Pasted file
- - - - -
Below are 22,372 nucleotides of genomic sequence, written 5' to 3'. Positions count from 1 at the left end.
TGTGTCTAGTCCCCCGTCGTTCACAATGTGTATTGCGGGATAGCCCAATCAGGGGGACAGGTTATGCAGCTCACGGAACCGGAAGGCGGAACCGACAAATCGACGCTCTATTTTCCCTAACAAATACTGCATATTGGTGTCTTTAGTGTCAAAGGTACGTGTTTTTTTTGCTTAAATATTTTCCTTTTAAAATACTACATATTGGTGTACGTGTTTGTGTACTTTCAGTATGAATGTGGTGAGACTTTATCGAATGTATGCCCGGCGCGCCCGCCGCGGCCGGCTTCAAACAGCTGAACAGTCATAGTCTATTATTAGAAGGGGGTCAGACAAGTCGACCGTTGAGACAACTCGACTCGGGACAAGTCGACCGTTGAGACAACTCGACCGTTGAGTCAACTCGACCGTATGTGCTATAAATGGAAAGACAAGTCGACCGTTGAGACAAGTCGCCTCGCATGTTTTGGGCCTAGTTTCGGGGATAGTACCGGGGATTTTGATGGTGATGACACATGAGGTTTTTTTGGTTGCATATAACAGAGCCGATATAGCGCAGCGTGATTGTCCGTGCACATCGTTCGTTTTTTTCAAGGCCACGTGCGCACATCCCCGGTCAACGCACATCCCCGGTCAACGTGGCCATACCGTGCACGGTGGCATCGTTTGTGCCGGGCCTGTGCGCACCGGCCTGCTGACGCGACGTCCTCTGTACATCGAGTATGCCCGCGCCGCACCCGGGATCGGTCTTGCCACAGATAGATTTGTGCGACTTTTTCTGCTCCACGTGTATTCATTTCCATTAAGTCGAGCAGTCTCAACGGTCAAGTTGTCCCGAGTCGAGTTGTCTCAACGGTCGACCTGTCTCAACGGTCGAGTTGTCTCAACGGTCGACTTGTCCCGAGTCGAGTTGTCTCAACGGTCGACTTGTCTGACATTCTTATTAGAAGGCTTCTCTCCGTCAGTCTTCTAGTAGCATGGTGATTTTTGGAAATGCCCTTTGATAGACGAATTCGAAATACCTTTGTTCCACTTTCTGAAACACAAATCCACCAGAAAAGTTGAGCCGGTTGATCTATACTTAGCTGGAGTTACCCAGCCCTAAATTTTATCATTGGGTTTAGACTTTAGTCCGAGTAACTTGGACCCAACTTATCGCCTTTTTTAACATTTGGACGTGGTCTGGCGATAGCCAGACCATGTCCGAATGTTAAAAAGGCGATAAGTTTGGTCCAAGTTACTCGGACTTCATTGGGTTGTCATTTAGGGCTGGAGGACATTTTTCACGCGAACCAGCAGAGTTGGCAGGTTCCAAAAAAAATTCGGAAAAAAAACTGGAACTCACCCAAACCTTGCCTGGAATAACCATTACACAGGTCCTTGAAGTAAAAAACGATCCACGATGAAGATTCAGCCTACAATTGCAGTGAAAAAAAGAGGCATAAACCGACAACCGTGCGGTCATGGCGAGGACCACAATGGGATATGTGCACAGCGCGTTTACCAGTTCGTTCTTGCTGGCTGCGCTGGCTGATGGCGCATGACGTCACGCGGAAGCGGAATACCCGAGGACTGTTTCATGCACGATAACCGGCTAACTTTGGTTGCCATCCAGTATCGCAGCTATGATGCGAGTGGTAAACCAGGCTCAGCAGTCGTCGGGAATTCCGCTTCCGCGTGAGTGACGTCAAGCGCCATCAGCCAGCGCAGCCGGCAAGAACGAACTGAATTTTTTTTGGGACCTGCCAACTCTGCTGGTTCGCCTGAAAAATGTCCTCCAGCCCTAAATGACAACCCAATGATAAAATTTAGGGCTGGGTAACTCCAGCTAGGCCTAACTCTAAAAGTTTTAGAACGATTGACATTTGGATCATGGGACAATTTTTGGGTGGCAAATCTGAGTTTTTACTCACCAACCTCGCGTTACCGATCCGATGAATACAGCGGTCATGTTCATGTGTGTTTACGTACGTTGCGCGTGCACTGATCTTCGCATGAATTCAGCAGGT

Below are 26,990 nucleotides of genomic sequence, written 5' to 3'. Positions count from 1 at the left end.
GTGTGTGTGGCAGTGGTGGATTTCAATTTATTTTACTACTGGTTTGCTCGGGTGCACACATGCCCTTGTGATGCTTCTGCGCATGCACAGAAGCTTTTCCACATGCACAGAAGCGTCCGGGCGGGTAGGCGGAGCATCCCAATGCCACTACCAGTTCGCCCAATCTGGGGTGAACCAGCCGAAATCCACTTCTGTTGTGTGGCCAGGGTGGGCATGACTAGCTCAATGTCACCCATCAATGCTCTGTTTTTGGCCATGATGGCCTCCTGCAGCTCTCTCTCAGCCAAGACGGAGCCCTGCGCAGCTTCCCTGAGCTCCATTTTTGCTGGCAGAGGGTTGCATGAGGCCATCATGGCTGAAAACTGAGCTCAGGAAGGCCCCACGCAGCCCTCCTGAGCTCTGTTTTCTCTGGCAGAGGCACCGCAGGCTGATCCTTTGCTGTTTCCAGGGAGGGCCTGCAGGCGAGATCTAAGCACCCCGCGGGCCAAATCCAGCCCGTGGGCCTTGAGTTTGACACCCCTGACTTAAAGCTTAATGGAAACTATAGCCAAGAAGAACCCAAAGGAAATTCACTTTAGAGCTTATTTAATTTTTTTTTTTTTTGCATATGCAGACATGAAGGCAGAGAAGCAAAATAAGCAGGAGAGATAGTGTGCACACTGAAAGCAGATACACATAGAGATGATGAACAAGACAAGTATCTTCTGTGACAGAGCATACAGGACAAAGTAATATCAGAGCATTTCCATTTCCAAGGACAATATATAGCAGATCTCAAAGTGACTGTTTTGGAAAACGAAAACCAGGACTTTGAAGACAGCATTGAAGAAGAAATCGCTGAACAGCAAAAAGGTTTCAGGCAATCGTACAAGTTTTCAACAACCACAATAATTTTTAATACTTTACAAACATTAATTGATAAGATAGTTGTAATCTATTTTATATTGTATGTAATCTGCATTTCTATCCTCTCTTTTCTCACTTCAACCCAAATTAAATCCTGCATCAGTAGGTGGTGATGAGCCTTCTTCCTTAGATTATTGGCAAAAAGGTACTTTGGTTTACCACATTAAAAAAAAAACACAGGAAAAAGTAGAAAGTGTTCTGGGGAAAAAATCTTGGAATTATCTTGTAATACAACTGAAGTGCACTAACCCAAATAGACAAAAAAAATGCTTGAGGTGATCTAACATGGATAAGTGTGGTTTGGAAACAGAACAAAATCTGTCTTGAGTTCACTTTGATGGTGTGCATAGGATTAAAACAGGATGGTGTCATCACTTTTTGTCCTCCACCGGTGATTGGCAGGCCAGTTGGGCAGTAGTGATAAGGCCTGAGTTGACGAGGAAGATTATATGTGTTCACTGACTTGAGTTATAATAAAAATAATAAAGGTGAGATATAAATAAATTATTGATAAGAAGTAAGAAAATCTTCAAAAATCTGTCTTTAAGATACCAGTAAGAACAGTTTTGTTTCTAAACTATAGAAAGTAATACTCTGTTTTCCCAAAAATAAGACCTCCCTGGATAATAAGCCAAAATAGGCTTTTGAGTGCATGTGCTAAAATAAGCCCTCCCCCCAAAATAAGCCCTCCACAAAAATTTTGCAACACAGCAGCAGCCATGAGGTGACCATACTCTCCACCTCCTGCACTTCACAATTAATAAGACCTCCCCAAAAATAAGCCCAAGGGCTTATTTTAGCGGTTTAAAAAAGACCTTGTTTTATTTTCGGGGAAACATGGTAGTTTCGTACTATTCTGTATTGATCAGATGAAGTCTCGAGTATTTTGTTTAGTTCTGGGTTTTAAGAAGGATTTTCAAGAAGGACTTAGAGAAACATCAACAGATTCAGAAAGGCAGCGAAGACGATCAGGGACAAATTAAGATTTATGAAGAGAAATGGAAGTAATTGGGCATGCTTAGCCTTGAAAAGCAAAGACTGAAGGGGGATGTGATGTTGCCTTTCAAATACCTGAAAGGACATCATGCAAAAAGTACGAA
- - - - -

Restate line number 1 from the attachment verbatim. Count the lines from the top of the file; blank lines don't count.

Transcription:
Below are 22,372 nucleotides of genomic sequence, written 5' to 3'. Positions count from 1 at the left end.